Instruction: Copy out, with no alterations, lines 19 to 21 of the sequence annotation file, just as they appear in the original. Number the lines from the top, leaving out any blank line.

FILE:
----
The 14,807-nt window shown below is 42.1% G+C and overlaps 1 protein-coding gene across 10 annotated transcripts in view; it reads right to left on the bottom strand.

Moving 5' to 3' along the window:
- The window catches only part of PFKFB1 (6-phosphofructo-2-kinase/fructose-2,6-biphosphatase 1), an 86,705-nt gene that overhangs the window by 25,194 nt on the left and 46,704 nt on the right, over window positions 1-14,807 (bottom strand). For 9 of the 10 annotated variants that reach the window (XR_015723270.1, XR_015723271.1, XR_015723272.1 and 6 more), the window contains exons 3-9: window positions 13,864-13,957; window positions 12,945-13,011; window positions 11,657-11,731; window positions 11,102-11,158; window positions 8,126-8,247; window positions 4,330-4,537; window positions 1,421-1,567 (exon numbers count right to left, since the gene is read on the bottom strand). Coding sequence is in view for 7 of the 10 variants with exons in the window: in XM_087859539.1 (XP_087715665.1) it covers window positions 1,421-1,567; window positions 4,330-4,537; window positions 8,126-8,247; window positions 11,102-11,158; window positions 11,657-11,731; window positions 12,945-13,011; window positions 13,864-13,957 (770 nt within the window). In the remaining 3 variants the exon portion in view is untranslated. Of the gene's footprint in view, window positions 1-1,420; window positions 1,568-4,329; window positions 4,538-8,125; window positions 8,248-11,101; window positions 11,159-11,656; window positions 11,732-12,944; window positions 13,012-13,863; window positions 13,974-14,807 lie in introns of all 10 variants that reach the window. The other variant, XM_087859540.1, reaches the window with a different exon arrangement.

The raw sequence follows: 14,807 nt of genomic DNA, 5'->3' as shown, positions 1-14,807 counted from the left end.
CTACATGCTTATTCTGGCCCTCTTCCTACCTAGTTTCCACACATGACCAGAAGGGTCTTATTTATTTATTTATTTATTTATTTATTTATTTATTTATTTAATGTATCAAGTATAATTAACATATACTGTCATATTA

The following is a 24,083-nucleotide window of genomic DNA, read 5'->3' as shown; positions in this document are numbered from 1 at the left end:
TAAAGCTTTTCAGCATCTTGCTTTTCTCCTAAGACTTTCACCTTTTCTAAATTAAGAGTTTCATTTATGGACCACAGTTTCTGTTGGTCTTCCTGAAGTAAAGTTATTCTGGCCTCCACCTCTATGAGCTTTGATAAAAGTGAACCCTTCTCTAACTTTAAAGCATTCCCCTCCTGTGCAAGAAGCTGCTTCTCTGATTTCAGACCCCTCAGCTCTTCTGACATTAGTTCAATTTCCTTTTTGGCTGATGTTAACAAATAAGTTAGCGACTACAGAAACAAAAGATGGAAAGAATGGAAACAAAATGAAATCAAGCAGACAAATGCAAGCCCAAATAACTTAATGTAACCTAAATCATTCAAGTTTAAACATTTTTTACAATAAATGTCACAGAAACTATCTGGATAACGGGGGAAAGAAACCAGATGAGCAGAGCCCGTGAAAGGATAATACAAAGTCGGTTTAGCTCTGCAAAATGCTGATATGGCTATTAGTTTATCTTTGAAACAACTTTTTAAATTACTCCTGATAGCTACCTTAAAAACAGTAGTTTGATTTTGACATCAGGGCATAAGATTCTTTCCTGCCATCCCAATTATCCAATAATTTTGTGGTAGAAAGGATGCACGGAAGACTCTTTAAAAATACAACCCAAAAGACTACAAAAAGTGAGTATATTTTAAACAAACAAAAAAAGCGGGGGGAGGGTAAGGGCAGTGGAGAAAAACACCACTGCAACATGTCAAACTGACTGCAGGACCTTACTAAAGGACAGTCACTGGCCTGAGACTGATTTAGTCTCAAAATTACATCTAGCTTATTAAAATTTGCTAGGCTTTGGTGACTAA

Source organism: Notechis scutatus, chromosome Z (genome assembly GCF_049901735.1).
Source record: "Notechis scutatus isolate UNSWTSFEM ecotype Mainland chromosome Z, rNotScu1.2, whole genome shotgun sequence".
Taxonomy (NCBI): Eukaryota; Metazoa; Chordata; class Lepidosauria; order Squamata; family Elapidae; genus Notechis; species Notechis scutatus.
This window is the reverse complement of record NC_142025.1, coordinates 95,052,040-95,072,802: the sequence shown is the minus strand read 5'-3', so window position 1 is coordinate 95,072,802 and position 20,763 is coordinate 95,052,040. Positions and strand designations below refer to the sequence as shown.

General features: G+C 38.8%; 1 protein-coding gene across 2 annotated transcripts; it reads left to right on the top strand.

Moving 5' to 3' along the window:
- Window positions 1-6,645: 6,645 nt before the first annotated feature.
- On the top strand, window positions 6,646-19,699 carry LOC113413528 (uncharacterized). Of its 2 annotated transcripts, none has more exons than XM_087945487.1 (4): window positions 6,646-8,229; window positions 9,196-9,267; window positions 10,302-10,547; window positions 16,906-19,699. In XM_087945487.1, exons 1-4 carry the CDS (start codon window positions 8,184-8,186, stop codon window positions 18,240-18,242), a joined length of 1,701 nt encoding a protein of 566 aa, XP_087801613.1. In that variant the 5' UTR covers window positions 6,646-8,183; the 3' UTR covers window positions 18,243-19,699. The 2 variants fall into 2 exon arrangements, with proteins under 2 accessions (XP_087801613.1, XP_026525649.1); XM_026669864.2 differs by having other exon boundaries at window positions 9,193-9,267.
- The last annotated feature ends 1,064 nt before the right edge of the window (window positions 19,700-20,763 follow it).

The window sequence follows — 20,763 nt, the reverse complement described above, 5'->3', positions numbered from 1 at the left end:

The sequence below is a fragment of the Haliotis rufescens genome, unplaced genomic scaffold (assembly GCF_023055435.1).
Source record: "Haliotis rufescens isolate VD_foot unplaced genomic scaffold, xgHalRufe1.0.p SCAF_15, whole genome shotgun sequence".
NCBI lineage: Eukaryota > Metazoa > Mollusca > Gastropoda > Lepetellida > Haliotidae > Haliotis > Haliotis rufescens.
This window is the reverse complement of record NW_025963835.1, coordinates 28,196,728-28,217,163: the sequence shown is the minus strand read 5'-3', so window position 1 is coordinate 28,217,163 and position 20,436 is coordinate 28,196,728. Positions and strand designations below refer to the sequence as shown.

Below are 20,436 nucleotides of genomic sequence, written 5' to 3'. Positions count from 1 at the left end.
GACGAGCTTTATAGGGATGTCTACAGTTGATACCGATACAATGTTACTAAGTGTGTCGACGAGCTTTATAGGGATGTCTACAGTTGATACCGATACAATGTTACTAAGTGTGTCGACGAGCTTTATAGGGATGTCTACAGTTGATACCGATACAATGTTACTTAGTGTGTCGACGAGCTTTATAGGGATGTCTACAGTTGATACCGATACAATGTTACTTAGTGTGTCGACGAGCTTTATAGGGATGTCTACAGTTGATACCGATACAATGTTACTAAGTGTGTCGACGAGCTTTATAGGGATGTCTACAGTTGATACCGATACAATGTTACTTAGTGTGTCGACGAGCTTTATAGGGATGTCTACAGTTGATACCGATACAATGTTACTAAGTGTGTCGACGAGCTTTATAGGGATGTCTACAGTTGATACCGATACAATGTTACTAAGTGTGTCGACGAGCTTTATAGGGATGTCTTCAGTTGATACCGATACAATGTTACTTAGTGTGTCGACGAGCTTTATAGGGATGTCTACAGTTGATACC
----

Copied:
Source record: "Haliotis rufescens isolate VD_foot unplaced genomic scaffold, xgHalRufe1.0.p SCAF_15, whole genome shotgun sequence".
NCBI lineage: Eukaryota > Metazoa > Mollusca > Gastropoda > Lepetellida > Haliotidae > Haliotis > Haliotis rufescens.
This window is the reverse complement of record NW_025963835.1, coordinates 28,196,728-28,217,163: the sequence shown is the minus strand read 5'-3', so window position 1 is coordinate 28,217,163 and position 20,436 is coordinate 28,196,728. Positions and strand designations below refer to the sequence as shown.